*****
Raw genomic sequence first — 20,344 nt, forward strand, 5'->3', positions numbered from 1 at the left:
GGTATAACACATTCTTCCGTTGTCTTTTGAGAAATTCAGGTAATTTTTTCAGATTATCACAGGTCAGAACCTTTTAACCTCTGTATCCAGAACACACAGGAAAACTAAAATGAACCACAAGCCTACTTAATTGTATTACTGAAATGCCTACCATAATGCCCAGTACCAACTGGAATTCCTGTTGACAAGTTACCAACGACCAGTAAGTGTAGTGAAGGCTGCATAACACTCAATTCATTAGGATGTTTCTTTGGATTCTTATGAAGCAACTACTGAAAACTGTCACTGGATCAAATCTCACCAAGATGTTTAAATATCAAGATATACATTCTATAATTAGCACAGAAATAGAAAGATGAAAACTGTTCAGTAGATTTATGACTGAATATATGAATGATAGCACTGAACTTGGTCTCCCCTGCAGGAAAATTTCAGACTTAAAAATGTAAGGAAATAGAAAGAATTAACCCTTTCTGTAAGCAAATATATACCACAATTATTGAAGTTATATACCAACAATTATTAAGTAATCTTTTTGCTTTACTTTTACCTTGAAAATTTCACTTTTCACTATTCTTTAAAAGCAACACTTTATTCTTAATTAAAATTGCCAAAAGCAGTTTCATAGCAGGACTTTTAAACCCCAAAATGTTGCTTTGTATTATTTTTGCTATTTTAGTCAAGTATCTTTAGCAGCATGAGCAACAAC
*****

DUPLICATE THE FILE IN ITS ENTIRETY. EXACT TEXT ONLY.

Raw genomic sequence first — 20,344 nt, forward strand, 5'->3', positions numbered from 1 at the left:
GGTATAACACATTCTTCCGTTGTCTTTTGAGAAATTCAGGTAATTTTTTCAGATTATCACAGGTCAGAACCTTTTAACCTCTGTATCCAGAACACACAGGAAAACTAAAATGAACCACAAGCCTACTTAATTGTATTACTGAAATGCCTACCATAATGCCCAGTACCAACTGGAATTCCTGTTGACAAGTTACCAACGACCAGTAAGTGTAGTGAAGGCTGCATAACACTCAATTCATTAGGATGTTTCTTTGGATTCTTATGAAGCAACTACTGAAAACTGTCACTGGATCAAATCTCACCAAGATGTTTAAATATCAAGATATACATTCTATAATTAGCACAGAAATAGAAAGATGAAAACTGTTCAGTAGATTTATGACTGAATATATGAATGATAGCACTGAACTTGGTCTCCCCTGCAGGAAAATTTCAGACTTAAAAATGTAAGGAAATAGAAAGAATTAACCCTTTCTGTAAGCAAATATATACCACAATTATTGAAGTTATATACCAACAATTATTAAGTAATCTTTTTGCTTTACTTTTACCTTGAAAATTTCACTTTTCACTATTCTTTAAAAGCAACACTTTATTCTTAATTAAAATTGCCAAAAGCAGTTTCATAGCAGGACTTTTAAACCCCAAAATGTTGCTTTGTATTATTTTTGCTATTTTAGTCAAGTATCTTTAGCAGCATGAGCAACAAC